Ten years ago, I was sitting in BWI Airport in Baltimore waiting for my flight to depart to Buffalo. I had just left an Annapolis hospital where my mother was making a slow recovery after being in intensive care for 10 days.
What should have been an hour-and-a-half wait turned into an eight-hour delay as the flight kept getting pushed back due to severe thunderstorms. One ticket holder left the gate ranting and raving. His anger was so unsettling that my own anxiety started to mount. As the departure time kept changing, I could not help but notice a diminutive 50ish woman who sat across the room. Her feet were curled beneath her as she sat reading. Her serenity was palpable 50 feet away. I began to study her as each hope of our flight departing was dashed.
By midnight, we were told that the flight was canceled and we lined up to surrender our boarding passes. As we lined up again to receive hotel vouchers for the night, the pilot came in and told everyone to get on the plane. He said that we would have to fly "a bit west first to avoid the thunderstorms."
I remember thinking: Why are we going to fly now? Is it his anniversary, or his child's birthday? Just how far west are we going to have to fly to avoid these storms?
Since our boarding passes had already been collected, we were told to pick any seat. As I entered the plane, I realized it was a puddle jumper. My fear heightened. As I walked down the aisle, I noticed the lovely, serene woman sitting alone. I thought to myself, "If this plane goes down I want to be sitting next to her."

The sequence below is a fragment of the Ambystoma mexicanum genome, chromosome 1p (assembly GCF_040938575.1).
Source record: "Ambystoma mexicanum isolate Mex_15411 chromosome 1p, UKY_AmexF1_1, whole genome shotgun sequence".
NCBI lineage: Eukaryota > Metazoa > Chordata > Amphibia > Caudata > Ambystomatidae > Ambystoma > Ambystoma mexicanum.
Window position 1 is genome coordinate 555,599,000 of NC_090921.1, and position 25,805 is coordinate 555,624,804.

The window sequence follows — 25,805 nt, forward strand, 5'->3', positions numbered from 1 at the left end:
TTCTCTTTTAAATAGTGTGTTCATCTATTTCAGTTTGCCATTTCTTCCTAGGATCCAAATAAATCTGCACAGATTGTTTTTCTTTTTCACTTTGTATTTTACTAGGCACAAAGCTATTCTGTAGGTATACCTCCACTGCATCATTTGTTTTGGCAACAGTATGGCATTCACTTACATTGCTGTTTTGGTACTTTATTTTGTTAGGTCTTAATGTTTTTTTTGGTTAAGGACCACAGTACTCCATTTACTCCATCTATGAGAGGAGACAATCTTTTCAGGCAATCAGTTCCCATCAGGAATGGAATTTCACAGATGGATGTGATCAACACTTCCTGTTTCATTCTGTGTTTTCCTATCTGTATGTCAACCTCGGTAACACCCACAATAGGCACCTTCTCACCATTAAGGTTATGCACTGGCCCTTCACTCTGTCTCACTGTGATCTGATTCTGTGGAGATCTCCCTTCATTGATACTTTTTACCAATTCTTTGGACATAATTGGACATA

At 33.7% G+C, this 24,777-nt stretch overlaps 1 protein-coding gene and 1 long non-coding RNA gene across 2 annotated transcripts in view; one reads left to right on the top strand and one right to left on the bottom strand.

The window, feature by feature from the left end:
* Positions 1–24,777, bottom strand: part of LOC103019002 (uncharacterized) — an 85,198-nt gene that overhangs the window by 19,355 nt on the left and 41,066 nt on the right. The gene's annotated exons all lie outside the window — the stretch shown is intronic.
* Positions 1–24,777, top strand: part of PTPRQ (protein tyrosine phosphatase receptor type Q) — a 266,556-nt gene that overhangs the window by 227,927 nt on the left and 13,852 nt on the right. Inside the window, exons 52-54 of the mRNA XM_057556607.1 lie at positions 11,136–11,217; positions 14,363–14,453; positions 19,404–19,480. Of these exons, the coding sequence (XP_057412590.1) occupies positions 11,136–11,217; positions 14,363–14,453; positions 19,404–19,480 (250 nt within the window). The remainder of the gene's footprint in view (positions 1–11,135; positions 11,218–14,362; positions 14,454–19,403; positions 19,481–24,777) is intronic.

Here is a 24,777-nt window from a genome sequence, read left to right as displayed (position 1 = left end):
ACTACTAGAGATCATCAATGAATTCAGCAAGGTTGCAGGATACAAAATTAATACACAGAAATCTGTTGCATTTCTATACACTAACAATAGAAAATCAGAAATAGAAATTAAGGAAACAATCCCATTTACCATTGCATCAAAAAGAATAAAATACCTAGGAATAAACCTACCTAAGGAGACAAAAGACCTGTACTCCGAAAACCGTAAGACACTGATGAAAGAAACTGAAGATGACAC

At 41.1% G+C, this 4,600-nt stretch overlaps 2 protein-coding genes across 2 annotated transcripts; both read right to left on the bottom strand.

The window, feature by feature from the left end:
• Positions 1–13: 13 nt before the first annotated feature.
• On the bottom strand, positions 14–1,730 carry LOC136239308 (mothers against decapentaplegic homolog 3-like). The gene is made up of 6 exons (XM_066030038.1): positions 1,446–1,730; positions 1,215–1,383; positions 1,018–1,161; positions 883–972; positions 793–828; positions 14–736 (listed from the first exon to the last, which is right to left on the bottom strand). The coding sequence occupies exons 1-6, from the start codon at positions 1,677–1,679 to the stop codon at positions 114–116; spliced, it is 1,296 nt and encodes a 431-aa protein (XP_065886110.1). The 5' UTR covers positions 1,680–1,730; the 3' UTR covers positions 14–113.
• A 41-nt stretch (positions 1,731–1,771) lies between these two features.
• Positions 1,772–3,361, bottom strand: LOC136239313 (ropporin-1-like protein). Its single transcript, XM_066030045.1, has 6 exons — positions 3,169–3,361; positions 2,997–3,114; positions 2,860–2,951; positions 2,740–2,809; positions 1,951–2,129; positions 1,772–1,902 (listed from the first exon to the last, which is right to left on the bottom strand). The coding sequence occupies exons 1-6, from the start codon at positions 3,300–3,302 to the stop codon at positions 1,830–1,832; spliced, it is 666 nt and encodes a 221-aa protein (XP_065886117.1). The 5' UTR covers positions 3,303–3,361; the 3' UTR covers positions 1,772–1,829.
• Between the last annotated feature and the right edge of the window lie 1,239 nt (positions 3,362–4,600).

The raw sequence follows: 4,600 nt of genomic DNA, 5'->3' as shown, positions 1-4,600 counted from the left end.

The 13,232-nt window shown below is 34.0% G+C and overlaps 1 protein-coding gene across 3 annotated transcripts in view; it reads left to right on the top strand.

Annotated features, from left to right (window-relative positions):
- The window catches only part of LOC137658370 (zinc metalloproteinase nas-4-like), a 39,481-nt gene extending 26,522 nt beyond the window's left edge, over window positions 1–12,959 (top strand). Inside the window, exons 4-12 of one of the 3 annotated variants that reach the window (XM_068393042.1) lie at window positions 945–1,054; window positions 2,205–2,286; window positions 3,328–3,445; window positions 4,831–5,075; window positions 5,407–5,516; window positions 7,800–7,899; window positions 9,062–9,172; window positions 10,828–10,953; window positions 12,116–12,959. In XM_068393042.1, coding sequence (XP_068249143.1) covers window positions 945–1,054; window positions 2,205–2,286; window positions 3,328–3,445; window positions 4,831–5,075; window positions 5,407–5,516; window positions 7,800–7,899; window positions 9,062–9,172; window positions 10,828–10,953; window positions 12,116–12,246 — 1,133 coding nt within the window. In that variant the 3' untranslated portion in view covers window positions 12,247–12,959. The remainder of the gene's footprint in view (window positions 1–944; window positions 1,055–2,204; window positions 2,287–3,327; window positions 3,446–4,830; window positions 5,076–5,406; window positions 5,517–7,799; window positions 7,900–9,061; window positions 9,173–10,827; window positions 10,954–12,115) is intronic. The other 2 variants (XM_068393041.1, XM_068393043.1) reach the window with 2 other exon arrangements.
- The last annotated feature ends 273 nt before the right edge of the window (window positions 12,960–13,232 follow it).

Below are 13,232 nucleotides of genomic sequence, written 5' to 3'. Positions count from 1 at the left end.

When I asked if I could sit next to her, she smiled and invited me to. We began to chat and I confided that I had been impressed by her composure and serenity throughout the evening. "You must be used to such things," I remarked. I admitted to her that I was fearful of this flight and had deliberately chosen to sit next to her as I could sense a peace about her that radiated across the room.
She then told me about her life. She was a human rights activist and had already been in four airports and on multiple planes that day. She was supposed to meet with President Bill Clinton, but missed the appointment due to delays caused by mechanical problems with a plane. Although scheduled to fly out of Dulles Airport in Virginia that evening, another snafu made her take a cab to BWI Airport in Baltimore. She said that she had just wanted to get back home that night.
All this she took in stride. Since she had traveled throughout the world, particularly in undeveloped areas, this was nothing new to her. She told me about her family and the young Rwandan man her family had taken in. His entire family had been slaughtered in the genocide in Rwanda. She talked about her daughter in Boston and her husband. There was so much love in and about this woman. I have sensed this before in other noble people. Just being in their presence is a gift.
We arrived safely in Buffalo and I never forgot her. A couple months later, I saw her picture in a Buffalo News article and showed it to my family. "This is the woman I told you about. The lovely, serene and peaceful woman who calmed me as we flew on a bumpy flight."
I saw Alison Des Forges' lovely face in The News once again. Only this time, it was a story about her death in the crash of Continental Flight 3407. I was saddened and hoped she was not sitting alone on that plane. I suspect that others noticed her, too, and were calmed by her compassionate spirit.